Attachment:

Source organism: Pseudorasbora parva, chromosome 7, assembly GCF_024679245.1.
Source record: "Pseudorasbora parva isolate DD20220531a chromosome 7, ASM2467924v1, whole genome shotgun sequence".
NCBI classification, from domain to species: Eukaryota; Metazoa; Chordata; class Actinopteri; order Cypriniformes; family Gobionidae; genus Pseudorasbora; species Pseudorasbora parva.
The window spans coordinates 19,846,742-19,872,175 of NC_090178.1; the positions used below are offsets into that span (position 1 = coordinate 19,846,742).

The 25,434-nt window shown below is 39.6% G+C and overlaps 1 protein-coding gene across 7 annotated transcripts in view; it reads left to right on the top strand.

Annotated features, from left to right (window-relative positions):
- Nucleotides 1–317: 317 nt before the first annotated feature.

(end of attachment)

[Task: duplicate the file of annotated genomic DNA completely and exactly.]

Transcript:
Source organism: Pseudorasbora parva, chromosome 7, assembly GCF_024679245.1.
Source record: "Pseudorasbora parva isolate DD20220531a chromosome 7, ASM2467924v1, whole genome shotgun sequence".
NCBI classification, from domain to species: Eukaryota; Metazoa; Chordata; class Actinopteri; order Cypriniformes; family Gobionidae; genus Pseudorasbora; species Pseudorasbora parva.
The window spans coordinates 19,846,742-19,872,175 of NC_090178.1; the positions used below are offsets into that span (position 1 = coordinate 19,846,742).

The 25,434-nt window shown below is 39.6% G+C and overlaps 1 protein-coding gene across 7 annotated transcripts in view; it reads left to right on the top strand.

Annotated features, from left to right (window-relative positions):
- Nucleotides 1–317: 317 nt before the first annotated feature.